Meet Muhammad Rayhaan, a 2019-2020 Disaster Feedback Fellow who is responding immediately after disaster strikes in communities from South Africa to Somalia—and staying for the long haul.
Operations Director, Waqful Waqifin Foundation/Gift of the Givers in South Africa
Who He Is:
Muhammad is focused on disaster response and management, search and rescue, and humanitarian relief for Gift of the Givers, which works in South Africa, Zimbabwe, Malawi, Somalia, Yemen, Syria, and Palestine. Muhammad believes disasters in South Africa can sometimes be “a blessing in disguise” because they can raise awareness of hidden or ignored problems, particularly for “people already living in challenging conditions, neglected by authorities.” Muhammad believes activism has a large role to play in helping people access basic services and better political representation.
Q: Tell us about your organization and its disaster relief work.
A: My organization, Gift of the Givers Foundation, is based in South Africa. Primarily, we are a disaster relief and disaster management agency, which entails a lot of response in the acute phase of a disaster. We send medical specialists, medical supplies, food, and blankets. We manage the logistics of real rehabilitation in the disaster-affected areas. Beyond disaster response, we focus on hunger alleviation, water provision, health care, education, and human development in areas where we are permanently based. Right now, we have bases in South Africa, Zimbabwe, Malawi, Somalia, Yemen, and Serbia.
Q: How has GlobalGiving made a difference for you and your organization?
A: We were introduced to GlobalGiving in 2017. At that time, we were approached by a company that wanted to give us a donation, but their office was in the US. We had to go to GlobalGiving and be vetted to accept the donation. That led to our South African organization being seen as legitimate in the US. Now, if someone wants to donate to us, they actually have evidence that we are a vetted organization that does good work.
The other thing we really like about GlobalGiving is the proactive nature. Normally when there’s a disaster in South Africa or at any of our other bases, we go to organizations to let them know what is happening and have to ask for their support. But with GlobalGiving, they reach out to us and say, “We hear there’s a problem in Johannesburg. Are you responding, and can we send you a grant?” It’s a very different approach. It’s actually quite fantastic to work that way.
Q: What is missing in the global response to disaster recovery?
A: There are a few things we need to look at in international response, especially when it comes to disasters. First, it’s all very bureaucratic. I’m not saying we should throw all the processes out the window. But when a disaster happens, people need help now. They can’t wait for a donor conference that’s going to happen in a month’s time. They can’t wait for those decisions to be made and approved. It needs to be a much faster response with funds released immediately so the community can benefit as soon as possible.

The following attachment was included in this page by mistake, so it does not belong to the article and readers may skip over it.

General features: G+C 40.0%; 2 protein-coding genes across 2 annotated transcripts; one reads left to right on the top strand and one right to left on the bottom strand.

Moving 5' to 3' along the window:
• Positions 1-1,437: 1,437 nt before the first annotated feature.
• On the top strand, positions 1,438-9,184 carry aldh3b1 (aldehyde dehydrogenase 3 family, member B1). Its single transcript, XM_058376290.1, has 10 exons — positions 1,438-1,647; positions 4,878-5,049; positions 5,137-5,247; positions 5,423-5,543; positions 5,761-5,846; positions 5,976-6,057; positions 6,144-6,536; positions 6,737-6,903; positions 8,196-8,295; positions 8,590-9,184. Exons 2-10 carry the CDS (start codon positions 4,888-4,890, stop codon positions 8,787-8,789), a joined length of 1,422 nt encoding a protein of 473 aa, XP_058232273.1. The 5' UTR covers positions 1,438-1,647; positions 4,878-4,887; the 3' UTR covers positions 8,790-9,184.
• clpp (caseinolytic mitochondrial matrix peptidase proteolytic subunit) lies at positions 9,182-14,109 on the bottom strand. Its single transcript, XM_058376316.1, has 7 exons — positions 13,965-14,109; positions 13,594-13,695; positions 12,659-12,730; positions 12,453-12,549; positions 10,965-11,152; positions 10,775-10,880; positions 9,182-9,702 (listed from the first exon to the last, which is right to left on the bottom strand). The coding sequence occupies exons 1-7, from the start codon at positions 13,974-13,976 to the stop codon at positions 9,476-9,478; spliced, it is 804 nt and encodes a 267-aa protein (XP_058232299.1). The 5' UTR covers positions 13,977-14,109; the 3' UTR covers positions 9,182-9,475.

When a disaster happens, people need help now. They can’t wait for a donor conference that’s going to happen in a month’s time. They can’t wait for those decisions to be made and approved.
There are a lot of disasters happening these days, but the focus just shifts from one to the next. What happens is we provide the short-term response, and as we get stuck in the development side of it, people’s focus has shifted already.
To truly rehabilitate the disaster-affected place, you need sustained awareness and response. There are a lot of international charities that are going in and sending their teams from overseas, and they get fatigued. They are not used to the environment and the language, and it causes issues. The effectiveness of the response isn’t seen immediately, and that creates frustration. So you need to build local support. You can find local people that you eventually employ directly, or you can work with an organization. It’s about trust, but it’s not blind trust—you must verify the work that you’re doing and build it up slowly. You see how an organization responded in the acute phase of a disaster first, and you get feedback from them. If you go there physically, see whether they did what they said they would. And as that relationship progresses, you build a local partnership to support your work.
Learn more about how GlobalGiving’s Disaster Feedback Fellows are sharing best practices to bolster community-led relief efforts.
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